Avoid carbs and do cardio
Maddy Moon over at Mind Body Musings wrote a great post about what happened when she gave up cardio. It resonated with me because I too used to rely on cardio, fueling my long cardio sessions with a "No pain, no gain" mentality and the fear that if I didn't get a killer sweat session in, I'd instantly gain weight.
For years, we've been told by diet fads and fitness magazines that in order to be skinny, we must avoid carbs and do cardio. Carbs will make us fat and cardio will keep us skinny. And if you must lift weights — do high reps and low weight so you don't get bulky.
I followed these rules. I ran at least 4 miles every single day.
At mealtime, I always skipped the bread. The hamburger was always without the bun and I didn't even look at pasta.
I did all this because I "knew" that if I ate carbs and stopped the killer cardio sessions, I'd get fat.
Then I read an article somewhere (I don't remember where, but it was probably a fitness magazine) that defended carbs. It was convincing enough for me to give it a try. I started eating more carbs as an experiment, though I still "knew" deep down that they would make me fat.
But I didn't get fat.
In fact, I felt more satisfied and stayed fuller longer when I ate healthy carbs.
And then I read, probably in the same fitness magazine, that weightlifting was better for women than cardio, and that we should be lifting heavy. This same fitness magazine probably had told me years before to avoid weights and stick with cardio, but I believed whatever they told me so I gave it a try.
I cut down on the cardio and I started lifting weights. Again, as an experiment. But that voice inside still told me that it wasn't going to work; that I would at best get bulky and at worst get fat.
But I didn't get fat. Or bulky.
It was hard for me to admit to myself that everything I believed about health and fitness was wrong.
Habits are difficult to break. In yoga philosophy, our habits and patterns are called samskaras. Our samskaras are molded by our upbringing and conditioning. The more we repeat samskaras, the more they are reinforced, until we've created a deep groove in the brain that is difficult to change.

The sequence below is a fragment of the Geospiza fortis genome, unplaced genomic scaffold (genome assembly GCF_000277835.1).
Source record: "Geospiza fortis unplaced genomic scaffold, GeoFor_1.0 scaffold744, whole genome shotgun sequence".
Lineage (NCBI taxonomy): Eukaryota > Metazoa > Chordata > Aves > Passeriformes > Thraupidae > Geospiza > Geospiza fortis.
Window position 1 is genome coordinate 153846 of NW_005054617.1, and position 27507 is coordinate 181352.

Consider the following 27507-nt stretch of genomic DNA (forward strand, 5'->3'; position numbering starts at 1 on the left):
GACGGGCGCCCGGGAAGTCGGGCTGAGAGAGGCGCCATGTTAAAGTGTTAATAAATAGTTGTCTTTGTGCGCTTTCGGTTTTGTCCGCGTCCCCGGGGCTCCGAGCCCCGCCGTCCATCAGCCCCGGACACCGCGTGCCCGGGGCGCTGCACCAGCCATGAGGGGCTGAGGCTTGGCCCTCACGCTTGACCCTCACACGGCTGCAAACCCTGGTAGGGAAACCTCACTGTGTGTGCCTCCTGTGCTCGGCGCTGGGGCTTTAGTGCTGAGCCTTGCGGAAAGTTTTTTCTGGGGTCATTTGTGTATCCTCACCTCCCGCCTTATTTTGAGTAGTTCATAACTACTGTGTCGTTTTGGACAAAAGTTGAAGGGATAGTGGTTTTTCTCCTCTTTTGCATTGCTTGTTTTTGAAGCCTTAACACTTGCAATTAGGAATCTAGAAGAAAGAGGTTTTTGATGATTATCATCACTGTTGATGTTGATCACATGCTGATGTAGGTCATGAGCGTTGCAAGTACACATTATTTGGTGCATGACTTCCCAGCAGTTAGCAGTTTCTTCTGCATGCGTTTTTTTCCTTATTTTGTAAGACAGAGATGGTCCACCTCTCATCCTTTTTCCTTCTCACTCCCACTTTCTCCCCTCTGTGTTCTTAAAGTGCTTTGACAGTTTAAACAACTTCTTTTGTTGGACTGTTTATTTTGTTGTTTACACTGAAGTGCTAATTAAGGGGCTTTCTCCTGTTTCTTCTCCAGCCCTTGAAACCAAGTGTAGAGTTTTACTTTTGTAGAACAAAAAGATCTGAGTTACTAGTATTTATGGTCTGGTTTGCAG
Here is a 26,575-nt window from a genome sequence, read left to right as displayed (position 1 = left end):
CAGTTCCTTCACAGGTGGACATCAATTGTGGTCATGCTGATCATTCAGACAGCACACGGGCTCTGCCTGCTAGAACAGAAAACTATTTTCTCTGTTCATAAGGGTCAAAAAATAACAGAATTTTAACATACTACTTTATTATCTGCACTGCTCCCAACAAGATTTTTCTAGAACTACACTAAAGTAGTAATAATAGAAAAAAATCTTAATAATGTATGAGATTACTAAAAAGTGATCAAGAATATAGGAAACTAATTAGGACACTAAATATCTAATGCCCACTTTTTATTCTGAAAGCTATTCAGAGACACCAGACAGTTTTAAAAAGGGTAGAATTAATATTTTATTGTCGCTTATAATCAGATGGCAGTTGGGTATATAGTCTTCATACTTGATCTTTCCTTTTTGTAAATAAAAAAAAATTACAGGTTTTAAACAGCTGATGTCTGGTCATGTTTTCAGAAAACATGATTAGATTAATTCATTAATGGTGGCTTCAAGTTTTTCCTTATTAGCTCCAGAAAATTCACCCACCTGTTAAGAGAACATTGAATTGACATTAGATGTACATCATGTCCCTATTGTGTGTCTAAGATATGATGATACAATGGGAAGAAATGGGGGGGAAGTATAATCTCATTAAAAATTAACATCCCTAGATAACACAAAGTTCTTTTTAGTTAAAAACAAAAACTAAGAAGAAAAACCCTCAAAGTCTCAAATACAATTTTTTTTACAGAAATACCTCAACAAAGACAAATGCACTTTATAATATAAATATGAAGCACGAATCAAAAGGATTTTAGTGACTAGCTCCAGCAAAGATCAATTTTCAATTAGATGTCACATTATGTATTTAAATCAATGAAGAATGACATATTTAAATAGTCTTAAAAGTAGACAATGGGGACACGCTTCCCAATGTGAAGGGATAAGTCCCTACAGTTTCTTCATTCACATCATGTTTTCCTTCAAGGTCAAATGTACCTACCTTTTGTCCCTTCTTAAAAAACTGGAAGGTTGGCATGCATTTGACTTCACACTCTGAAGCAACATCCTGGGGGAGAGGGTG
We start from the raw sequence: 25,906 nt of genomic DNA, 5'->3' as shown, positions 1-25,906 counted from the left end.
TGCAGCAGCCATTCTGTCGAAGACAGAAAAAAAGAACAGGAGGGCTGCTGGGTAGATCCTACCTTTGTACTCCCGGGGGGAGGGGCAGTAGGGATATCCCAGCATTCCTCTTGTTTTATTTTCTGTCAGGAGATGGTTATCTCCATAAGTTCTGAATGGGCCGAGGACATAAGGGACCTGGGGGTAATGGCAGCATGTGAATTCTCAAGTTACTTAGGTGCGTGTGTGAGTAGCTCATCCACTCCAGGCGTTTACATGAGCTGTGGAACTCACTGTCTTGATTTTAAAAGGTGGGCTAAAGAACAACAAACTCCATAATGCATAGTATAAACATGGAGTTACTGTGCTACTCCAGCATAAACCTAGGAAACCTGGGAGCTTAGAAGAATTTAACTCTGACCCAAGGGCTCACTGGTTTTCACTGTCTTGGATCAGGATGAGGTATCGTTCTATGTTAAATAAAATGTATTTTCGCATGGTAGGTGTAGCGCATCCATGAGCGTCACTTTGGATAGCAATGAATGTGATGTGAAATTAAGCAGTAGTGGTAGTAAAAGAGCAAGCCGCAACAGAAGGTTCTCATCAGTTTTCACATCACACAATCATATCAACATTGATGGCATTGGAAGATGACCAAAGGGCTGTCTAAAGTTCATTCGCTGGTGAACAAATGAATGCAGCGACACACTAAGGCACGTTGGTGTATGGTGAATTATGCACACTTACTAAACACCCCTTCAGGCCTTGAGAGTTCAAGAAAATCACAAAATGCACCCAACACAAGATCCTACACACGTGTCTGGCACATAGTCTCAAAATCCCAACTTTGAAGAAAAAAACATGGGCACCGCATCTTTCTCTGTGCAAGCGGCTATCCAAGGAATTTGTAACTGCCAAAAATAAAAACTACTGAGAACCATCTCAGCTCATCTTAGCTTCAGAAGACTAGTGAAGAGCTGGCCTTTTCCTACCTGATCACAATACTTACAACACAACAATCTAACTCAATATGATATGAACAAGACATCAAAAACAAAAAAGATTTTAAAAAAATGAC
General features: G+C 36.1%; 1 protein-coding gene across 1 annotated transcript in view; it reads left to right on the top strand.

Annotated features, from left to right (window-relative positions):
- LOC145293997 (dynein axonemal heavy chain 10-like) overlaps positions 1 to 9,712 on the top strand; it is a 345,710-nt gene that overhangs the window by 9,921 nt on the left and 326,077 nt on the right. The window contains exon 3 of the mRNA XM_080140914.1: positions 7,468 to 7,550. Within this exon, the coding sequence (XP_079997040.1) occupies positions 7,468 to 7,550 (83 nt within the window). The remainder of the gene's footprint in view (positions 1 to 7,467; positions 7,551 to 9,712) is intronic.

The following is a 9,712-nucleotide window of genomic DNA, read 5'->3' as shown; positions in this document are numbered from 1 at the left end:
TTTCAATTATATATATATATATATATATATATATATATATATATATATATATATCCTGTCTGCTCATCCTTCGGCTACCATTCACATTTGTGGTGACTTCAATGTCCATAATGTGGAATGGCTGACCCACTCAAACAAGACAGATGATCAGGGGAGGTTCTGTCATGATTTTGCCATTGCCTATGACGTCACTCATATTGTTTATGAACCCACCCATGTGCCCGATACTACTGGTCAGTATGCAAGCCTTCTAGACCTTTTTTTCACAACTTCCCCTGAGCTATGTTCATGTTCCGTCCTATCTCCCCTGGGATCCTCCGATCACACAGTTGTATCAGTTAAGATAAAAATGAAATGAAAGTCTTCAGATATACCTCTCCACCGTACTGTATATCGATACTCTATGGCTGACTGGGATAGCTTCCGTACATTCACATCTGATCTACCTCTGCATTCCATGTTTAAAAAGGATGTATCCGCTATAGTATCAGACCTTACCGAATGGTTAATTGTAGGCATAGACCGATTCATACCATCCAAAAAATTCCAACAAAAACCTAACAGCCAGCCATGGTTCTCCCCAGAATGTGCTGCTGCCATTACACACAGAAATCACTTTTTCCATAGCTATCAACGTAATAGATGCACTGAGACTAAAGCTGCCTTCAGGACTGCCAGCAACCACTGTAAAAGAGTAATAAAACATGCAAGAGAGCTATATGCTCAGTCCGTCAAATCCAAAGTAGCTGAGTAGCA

This can be a good thing if the samskara is positive, such as loving others. But it can also be negative, leading to low self-esteem and self-destructive behavior.
The good news is, we have the power to change. We can exchange our negative samskaras with positive ones. It doesn't happen overnight, but it does happen, and it can dramatically change your life for the better. It has mine.
I let go of the belief that eating carbs and avoiding cardio would make me fat. I also let go of the belief that being fat made me worthless. I stopped treating fitness magazines as the Bible and started trusting my own mind, body and intuition above anything else.
Fitness magazines are fine. I'm not bashing them. I still read them, as well as some blogs/sites dedicated to health/fitness. But none of those sources know my body and mind better than me. I am the expert in me, and while I can definitely learn from experts, I have to ultimately do what makes me happy.
Sometimes I eat a lot of carbs. Sometimes I don't. I run, I lift weights, I practice yoga, I meditate, I sleep ... but it's all motivated by the desire feel good, rather than the fear of being fat.
I stopped avoiding carbs and divorced my unhealthy relationship with cardio. And you know what happened? Peace. Peace happened.
Oh, and I didn't get fat. But that's kinda not the point anymore.